I wrote this piece while watching the World Cup, or rather, while trying to watch the World Cup. The games didn’t hold my attention. The hype-y analysis and sentimental human interest segments failed to build verisimilitude, only making the game seem more foreign. Still, the stadiums were packed with screaming fans. The heat was triple-digit. Everyone involved looked physically uncomfortable—granted many of them were very drunk. As I continued to watch, a specific dreariness set in. I felt left out, remiss that such strong emotions could exist under similar contexts in other people while not coalescing in me. The story came from that feeling.
Dan Townsend is a fan of the Dallas Cowboys and Alabama Crimson Tide. He lives in Birmingham, Alabama, where he works at a chain drugstore. His stories have appeared in Barrelhouse, Drunken Boat, and NANO Fiction among other publications. He’s on Facebook.
Permalink: American Football
In fifth grade we played soccer during recess. These were wild, twenty minute games that would manifest at the arrival of a ball. There were no goals, no orange cones, just some crumpled sweatshirts spaced out at either end of our field, which wasn’t really a field. It was a grassy patch, an area lumpy from collapsed gopher trails and the half-buried roots of horse apple trees.
We’d run and feel good, blasting air, not caring about boogers. New kids would approach mid-game and take sides. Sometimes one team would outnumber the other by three or four. A timeout would be called while a few well-liked boys ran to the playground for conscripts, to even things out. Some days, the game would balloon to twenty-five or thirty of us, all chasing the ball, sweating for a chance to kick the thing. Days like that we allowed girls to play. A couple were really good.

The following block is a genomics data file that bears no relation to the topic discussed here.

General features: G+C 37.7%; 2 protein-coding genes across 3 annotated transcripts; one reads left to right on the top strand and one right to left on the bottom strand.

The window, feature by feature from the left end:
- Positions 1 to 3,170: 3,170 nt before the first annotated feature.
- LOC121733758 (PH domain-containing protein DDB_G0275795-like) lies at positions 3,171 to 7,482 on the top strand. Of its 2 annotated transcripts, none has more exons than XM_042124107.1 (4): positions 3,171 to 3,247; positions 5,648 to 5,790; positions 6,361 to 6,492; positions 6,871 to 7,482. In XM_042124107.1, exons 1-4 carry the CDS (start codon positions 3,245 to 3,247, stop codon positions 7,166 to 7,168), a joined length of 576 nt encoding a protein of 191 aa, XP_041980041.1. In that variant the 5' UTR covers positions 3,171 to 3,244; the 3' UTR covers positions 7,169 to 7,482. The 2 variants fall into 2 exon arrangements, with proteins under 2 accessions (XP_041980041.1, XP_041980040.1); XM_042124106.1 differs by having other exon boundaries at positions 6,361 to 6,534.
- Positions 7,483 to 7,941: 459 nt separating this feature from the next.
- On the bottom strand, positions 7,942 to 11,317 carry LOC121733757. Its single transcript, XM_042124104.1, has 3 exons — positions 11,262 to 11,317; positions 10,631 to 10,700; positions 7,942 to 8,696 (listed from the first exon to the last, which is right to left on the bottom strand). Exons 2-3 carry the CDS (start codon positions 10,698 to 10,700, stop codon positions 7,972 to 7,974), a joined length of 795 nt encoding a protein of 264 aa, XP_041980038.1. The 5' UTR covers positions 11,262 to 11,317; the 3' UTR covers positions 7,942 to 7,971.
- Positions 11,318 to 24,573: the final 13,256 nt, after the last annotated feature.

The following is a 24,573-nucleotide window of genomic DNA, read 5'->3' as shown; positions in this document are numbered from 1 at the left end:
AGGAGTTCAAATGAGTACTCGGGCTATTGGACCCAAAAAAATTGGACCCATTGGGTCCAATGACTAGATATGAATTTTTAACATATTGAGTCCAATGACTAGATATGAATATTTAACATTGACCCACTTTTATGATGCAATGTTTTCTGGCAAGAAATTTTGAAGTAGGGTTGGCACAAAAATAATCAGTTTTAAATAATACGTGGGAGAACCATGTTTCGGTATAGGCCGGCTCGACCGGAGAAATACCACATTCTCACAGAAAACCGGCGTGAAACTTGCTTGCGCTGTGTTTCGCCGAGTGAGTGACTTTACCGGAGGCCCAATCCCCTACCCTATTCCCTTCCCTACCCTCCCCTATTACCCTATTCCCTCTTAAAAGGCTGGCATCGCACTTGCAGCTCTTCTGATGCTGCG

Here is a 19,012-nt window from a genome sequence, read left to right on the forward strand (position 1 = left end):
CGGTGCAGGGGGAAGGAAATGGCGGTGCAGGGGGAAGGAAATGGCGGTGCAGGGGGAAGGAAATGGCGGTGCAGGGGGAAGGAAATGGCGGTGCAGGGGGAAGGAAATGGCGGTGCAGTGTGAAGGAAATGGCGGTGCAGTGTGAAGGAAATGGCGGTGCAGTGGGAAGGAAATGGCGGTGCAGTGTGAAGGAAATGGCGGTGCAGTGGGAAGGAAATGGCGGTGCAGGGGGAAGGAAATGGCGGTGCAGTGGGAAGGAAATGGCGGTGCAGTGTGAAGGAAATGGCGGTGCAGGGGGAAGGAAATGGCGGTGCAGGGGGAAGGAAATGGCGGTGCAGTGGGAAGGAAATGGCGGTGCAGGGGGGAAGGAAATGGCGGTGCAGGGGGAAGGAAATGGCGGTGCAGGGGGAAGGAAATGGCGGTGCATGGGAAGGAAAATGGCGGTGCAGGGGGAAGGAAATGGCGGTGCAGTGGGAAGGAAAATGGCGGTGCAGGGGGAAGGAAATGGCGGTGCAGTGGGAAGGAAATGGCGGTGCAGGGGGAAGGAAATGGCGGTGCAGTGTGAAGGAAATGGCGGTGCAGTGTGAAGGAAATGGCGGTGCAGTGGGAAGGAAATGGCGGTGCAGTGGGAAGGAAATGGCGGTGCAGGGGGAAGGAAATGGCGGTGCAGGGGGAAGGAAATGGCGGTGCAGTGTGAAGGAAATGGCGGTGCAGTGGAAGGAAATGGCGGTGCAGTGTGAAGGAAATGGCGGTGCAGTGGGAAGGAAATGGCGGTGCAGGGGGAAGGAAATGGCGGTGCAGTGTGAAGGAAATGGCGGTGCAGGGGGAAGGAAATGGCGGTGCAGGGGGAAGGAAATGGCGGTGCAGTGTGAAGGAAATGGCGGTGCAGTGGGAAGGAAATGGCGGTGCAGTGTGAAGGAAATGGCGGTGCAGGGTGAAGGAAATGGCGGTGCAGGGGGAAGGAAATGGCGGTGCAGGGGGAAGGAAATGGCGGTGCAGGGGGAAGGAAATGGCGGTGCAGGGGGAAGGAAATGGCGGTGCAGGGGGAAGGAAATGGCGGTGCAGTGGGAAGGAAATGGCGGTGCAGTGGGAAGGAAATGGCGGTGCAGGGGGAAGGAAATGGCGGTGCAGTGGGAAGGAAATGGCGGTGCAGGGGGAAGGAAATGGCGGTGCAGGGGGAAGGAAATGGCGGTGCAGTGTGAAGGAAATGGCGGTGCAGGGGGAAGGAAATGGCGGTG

On occasions when the girls didn’t want to play or the teams were too unevenly numbered for the game to continue, someone would invite Massey to play. For a while, he would play like normal, running with the rest of us, jostling for position, and then, for no reason, Massey would pick up the ball. He would run past everyone, carrying it before his belly, clutched between his palms, all of us trailing behind. Then, when he’d get close, he’d bring the ball over his head and, with both hands, throw the thing between the sweatshirts. We would be yelling, cussing and name-calling, but he didn’t care, didn’t bother to acknowledge us. Without turning, he jogged to the playground, where he waited at the swings for recess to end. Later, if we asked him why he did that, why he picked up the ball, he’d only shrug and say he didn’t know.
After Massey, the teams dwindled to the die-hards, the boys who played soccer outside of school, in leagues. I would walk off with everyone else, but I watched them, hoping for the game to ramp up again. They played at half-speed, focusing on their footwork, practicing for another, more important day. When the bell finally rang, they’d walk to the cafeteria together, red and depleted, kicking the ball out ahead of themselves, as if they’d been playing for hours.
by Dan Townsend